Discover the 16 Countries That Produce the Most Tea

Tea is a popular beverage consumed hot or cold all over the world. The leaves, buds, and stems of Camellia Sinensis, a species of evergreen often known as tea trees, tea shrubs, and tea plants, are used to make tea. Tea has a significant role in many cultures, customs, and rituals.

It is now a major cash crop that contributes significantly to rural development, food security, and the fight against poverty in many nations. It is, in fact, the primary source of income for a large number of smallholder farmers. The United Nations declared May 1st to be International Tea Day in an effort to increase public awareness of tea’s contribution to the Sustainable Development Goals. Continue reading to learn about the 16 nations that produce the most tea!

Facts About Tea

Tea offers numerous health advantages, including the ability to reduce weight and have anti-inflammatory and antioxidant qualities.
One of the oldest and most popular drinks in the world is tea.
China produced 2.2 million tonnes.

China tops the list because tea is a vital part of the nation’s everyday life and social fabric, as well as its economic growth. Indeed, it has supposedly been a component of this culture since 2737 BCE! China is the world’s top producer of tea, including oolong, green, white, and pu-erh (fermented tea). Yunnan and Fujian are known for producing exceptional teas.

India – 1.2 million tons

India, which produces tea in Assam, Nilgiri, and Darjeeling kinds, is the world’s second-largest producer. The British brought them to market for the first time in 1824 in an attempt to compete with China. For more than a century, they led the world in production until China overtook them in the twenty-first century. Indeed, every part of India produces a different type of tea, from Darjeeling’s light and aromatic qualities to Assam’s powerful and malty taste.

Kenya – 432,000 tons

Tea is grown in Kenya at high altitudes, such as the Rift Valley. Strong and astringent black tea is produced here. They were the first to create the crush, tear, and curl (or “CTC”) process of making tea for blends and tea bags. Kenya is the world’s leading producer of black tea and the top producer of tea in Africa. The best places for cultivation are the Nyambene Hills, Nandi, and Kericho region.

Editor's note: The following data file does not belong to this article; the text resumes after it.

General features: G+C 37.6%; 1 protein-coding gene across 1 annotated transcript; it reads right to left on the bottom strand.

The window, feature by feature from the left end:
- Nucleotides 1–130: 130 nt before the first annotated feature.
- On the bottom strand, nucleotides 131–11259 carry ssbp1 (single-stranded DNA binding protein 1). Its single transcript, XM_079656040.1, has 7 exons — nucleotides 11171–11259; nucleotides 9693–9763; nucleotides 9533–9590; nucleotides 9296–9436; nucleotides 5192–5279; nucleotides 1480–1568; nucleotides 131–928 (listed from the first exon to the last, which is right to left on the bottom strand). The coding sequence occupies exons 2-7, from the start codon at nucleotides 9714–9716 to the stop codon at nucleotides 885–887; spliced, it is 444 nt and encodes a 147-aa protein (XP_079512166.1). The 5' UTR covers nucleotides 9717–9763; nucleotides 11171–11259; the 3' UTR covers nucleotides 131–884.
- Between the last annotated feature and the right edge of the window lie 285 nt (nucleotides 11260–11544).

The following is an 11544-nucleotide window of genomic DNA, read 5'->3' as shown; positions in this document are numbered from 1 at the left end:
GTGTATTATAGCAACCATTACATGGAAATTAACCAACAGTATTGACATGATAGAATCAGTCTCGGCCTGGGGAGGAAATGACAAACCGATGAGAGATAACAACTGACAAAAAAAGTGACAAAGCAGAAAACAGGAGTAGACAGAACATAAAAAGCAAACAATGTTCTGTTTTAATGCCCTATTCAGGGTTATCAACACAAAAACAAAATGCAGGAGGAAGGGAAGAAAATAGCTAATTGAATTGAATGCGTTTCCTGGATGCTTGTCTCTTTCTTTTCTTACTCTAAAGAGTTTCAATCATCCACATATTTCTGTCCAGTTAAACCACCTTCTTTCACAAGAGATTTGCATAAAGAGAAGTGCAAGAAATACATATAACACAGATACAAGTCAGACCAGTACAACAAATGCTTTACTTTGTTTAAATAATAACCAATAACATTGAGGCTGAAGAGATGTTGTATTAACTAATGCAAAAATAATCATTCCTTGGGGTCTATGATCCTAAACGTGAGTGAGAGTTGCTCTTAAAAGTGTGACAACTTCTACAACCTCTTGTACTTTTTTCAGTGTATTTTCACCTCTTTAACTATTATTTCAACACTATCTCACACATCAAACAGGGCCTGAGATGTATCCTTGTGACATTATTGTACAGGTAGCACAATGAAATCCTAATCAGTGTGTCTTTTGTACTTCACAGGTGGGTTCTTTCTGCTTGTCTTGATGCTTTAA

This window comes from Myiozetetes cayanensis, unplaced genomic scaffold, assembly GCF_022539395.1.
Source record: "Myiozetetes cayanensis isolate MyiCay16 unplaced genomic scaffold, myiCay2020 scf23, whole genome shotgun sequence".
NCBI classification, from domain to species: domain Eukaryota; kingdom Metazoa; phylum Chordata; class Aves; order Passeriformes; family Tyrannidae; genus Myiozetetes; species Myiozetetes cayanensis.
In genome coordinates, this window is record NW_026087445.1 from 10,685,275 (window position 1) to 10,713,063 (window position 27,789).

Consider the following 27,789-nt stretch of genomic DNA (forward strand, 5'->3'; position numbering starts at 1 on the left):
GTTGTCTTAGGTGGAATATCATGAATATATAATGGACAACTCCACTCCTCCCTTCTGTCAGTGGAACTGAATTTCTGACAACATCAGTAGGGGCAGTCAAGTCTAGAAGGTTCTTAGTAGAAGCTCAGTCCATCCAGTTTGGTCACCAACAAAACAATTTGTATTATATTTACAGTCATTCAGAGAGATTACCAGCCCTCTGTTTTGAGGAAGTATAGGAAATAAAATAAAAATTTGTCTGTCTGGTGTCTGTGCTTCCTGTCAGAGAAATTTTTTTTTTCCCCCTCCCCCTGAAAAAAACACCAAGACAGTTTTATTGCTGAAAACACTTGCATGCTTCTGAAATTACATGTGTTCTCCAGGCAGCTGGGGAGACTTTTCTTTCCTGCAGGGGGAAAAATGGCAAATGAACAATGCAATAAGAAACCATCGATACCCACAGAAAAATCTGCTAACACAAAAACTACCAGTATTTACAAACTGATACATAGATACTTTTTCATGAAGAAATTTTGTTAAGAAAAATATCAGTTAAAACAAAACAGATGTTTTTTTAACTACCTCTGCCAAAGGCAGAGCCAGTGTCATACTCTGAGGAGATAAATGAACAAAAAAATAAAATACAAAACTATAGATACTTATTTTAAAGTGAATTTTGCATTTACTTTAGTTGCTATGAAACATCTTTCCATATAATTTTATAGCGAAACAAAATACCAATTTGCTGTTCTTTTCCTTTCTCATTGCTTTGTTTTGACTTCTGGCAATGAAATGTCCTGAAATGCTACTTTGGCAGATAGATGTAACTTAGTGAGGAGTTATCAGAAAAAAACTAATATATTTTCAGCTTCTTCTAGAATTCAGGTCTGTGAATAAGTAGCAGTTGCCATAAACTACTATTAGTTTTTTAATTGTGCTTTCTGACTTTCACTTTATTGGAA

Sri Lanka – 340,000 tons

Sri Lanka, formerly known as Ceylon, has been growing tea since the 19th century. Their varied temperatures and elevations allow for a vast spectrum of flavours from light and floral to strong and malty. They are well-known for their bright and energetic Ceylon tea. The central mountain region produces about 17 percent of the tea consumed worldwide. In addition, Ceylon tea, which the British brought in 1867, is grown in Uva, Kenilworth, and Dimbula.

Vietnam – 214,000 tons

The flavour of green tea from Vietnam is mild and well-balanced. Here, under French colonial rule, tea was first introduced. A vast range of teas, including white, black and green teas as well as specialty teas flavoured with flower petals like lotus and jasmine, are grown in the northern province of Yen Bai.

Turkey – 212,000 tons

Turkish tea, often known as “cav,” is a type of black tea that people drink all day. In their culture, tea gardens are places to gather socially and unwind. Turkey is actually situated in the centre of historic trade routes that connect the east and the west. In the named region on the Black Sea coast, the Rize variety is the most widely consumed tea.

Iran – 160,000 tons